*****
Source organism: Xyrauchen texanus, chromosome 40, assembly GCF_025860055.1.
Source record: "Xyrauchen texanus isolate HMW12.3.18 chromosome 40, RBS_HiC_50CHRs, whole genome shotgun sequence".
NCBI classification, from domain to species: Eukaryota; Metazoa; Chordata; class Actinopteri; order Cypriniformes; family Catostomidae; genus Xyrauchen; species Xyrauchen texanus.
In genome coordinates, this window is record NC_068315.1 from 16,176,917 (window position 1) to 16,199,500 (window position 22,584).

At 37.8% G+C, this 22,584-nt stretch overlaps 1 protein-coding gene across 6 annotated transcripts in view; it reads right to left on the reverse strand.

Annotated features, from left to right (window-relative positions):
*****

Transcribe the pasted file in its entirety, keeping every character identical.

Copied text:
Source organism: Xyrauchen texanus, chromosome 40, assembly GCF_025860055.1.
Source record: "Xyrauchen texanus isolate HMW12.3.18 chromosome 40, RBS_HiC_50CHRs, whole genome shotgun sequence".
NCBI classification, from domain to species: Eukaryota; Metazoa; Chordata; class Actinopteri; order Cypriniformes; family Catostomidae; genus Xyrauchen; species Xyrauchen texanus.
In genome coordinates, this window is record NC_068315.1 from 16,176,917 (window position 1) to 16,199,500 (window position 22,584).

At 37.8% G+C, this 22,584-nt stretch overlaps 1 protein-coding gene across 6 annotated transcripts in view; it reads right to left on the reverse strand.

Annotated features, from left to right (window-relative positions):